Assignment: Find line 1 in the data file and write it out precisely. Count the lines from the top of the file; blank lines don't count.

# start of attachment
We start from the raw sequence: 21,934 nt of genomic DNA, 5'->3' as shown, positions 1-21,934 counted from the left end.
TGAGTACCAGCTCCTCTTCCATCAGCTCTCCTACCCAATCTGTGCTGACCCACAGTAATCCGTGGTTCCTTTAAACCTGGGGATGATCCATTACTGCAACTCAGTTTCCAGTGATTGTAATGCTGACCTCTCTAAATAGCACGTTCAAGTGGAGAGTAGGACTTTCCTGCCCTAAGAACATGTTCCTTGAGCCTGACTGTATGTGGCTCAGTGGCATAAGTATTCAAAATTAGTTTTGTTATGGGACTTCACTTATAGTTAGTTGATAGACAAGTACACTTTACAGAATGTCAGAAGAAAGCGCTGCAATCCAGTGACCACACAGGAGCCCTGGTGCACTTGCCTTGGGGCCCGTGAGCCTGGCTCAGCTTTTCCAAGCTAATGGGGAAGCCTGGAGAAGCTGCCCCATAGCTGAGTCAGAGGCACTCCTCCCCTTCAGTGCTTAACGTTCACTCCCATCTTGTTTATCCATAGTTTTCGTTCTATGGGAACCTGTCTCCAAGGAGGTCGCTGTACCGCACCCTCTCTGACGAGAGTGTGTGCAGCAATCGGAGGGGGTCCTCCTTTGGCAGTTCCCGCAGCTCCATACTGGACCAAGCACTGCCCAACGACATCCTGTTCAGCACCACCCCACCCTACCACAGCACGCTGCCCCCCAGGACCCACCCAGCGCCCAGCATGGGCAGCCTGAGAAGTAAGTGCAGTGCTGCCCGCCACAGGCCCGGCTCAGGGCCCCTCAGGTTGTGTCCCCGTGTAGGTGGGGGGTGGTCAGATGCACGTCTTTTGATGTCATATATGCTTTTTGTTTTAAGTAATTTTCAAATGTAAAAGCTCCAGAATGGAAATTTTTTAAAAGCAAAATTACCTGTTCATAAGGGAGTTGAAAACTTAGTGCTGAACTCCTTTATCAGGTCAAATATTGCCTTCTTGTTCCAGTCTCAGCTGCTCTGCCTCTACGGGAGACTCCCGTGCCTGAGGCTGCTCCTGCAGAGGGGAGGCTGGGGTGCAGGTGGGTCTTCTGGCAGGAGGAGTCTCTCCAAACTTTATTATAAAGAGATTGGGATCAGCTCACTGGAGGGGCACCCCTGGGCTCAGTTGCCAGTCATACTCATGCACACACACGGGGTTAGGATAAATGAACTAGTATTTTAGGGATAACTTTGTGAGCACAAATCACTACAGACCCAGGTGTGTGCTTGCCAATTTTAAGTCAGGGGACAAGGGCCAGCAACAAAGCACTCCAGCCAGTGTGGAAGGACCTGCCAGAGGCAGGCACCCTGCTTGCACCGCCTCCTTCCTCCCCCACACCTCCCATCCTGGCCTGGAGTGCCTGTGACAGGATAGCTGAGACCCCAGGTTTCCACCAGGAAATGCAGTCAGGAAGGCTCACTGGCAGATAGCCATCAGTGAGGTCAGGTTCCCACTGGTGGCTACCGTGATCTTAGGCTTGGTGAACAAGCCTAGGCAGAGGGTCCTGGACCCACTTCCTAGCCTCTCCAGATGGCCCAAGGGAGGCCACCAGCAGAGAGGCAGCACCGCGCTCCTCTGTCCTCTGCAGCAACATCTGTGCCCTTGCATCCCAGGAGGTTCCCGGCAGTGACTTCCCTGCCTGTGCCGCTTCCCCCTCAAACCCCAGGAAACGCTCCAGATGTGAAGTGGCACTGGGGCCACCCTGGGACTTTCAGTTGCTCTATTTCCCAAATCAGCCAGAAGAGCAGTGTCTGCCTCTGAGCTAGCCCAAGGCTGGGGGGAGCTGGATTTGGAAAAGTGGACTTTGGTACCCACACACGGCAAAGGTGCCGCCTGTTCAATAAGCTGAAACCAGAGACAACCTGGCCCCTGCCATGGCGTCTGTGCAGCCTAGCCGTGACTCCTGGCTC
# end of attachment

We start from the raw sequence: 21,934 nt of genomic DNA, 5'->3' as shown, positions 1-21,934 counted from the left end.